–        trade mark registered under number 36433:

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–        trade mark registered under number DD 618 274:

Aspirin

7        The opposition was based, in the second place, on the following six marks (‘the earlier EU figurative marks’):

–        trade mark registered under number 7007008:

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–        trade mark registered under number 1814383:

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–        trade mark registered under number 7007801:

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–        trade mark registered under number 7017049:

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–        trade mark registered under number 7007792:

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–        trade mark registered under number 7017015:

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8        The opposition was based, in the third place, on the following non-registered sign (‘the non-registered sign’).

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9        The grounds relied on in support of the opposition were those set out in Article 8(1)(b), (4) and (5) of Regulation No 207/2009 (now Article 8(1)(b), (4) and (5) of Regulation 2017/1001).

10      On 29 October 2015, the Opposition Division rejected the opposition in its entirety.

11      On 9 December 2015, the applicant filed an appeal with EUIPO, on the basis of Articles 58 to 64 of Regulation No 207/2009 (now Articles 66 to 71 of Regulation 2017/1001), against the decision of the Opposition Division.

12      By decision of 17 February 2017 (‘the contested decision’), the Fourth Board of Appeal of EUIPO dismissed the appeal. In particular, the Board held in paragraphs 22, 30 and 32 of the contested decision, that the mark applied for was different from the earlier German marks and from the earlier EU figurative marks, set out in paragraphs 6 and 7 above. In paragraphs 35 to 45 of the contested decision, it held that the applicant had not proved that German law granted protection to the non-registered sign, mentioned in paragraph 8 above.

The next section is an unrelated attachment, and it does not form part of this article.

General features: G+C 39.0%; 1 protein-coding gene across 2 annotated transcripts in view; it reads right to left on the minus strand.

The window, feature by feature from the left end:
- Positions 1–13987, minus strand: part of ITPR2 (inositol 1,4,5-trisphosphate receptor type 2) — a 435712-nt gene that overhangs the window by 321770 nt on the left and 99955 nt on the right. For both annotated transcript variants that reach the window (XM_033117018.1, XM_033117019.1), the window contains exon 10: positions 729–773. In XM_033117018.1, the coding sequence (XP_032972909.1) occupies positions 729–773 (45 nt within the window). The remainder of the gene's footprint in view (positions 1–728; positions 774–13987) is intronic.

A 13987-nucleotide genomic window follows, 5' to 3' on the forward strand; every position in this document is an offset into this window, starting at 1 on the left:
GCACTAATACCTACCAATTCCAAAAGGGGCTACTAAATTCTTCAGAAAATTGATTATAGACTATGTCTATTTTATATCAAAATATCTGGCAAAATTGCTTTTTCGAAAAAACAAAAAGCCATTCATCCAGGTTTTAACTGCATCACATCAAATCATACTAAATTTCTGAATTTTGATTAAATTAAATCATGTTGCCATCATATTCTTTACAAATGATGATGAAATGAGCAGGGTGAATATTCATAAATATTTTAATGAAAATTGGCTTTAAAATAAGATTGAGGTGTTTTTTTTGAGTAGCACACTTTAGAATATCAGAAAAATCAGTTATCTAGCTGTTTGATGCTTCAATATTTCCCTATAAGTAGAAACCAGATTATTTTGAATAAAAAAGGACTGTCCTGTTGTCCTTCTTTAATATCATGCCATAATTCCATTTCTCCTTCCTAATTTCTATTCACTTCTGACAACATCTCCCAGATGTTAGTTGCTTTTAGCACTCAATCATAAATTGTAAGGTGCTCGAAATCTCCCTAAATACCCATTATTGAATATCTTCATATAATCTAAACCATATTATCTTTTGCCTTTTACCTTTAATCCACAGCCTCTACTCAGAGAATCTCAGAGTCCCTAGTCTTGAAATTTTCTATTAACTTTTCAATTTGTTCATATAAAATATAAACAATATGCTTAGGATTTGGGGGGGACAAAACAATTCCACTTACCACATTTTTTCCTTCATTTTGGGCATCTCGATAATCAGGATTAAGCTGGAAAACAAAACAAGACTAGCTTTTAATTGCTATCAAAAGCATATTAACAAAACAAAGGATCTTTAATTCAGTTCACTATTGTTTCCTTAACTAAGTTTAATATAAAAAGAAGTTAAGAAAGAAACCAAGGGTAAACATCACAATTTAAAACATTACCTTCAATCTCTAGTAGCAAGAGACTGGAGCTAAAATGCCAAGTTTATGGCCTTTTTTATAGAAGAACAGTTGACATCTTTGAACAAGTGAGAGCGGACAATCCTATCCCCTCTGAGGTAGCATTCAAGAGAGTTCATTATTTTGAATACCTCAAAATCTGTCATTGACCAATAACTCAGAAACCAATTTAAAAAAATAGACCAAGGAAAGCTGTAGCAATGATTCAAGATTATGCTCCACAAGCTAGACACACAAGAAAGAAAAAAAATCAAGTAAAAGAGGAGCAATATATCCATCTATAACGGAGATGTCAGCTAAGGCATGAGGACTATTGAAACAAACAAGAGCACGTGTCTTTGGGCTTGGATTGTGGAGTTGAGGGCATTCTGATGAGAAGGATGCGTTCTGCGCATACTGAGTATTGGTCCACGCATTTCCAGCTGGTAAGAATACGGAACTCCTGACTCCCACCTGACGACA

Forms of order sought

13      The applicant claims that the Court should:

–        annul the contested decision;

–        order EUIPO and the intervener to pay the costs.

14      EUIPO contends that the Court should:

–        dismiss the action in its entirety;

–        order the applicant to pay the costs incurred by EUIPO.

15      The intervener contends that the Court should:

–        dismiss the action and uphold the contested decision;

–        in the alternative, in the event that the Court should annul the contested decision, refer the case back to EUIPO for further examination;

–        order the applicant to pay the costs.

 Law

 Admissibility of the new evidence submitted by the applicant before the General Court

16      EUIPO argues that Annexes A8 and A9 to the application were not submitted during the administrative procedure before EUIPO. Accordingly, those documents are inadmissible.

17      Annex A8 consists of a presentation dated 16 September 2014 concerning surveys as evidence in trade mark cases, which was not produced before EUIPO. Annex A9 reports the results of a survey concerning the reputation of certain pharmaceutical preparations in Germany, conducted in January 2017, and does not appear in the administrative file either.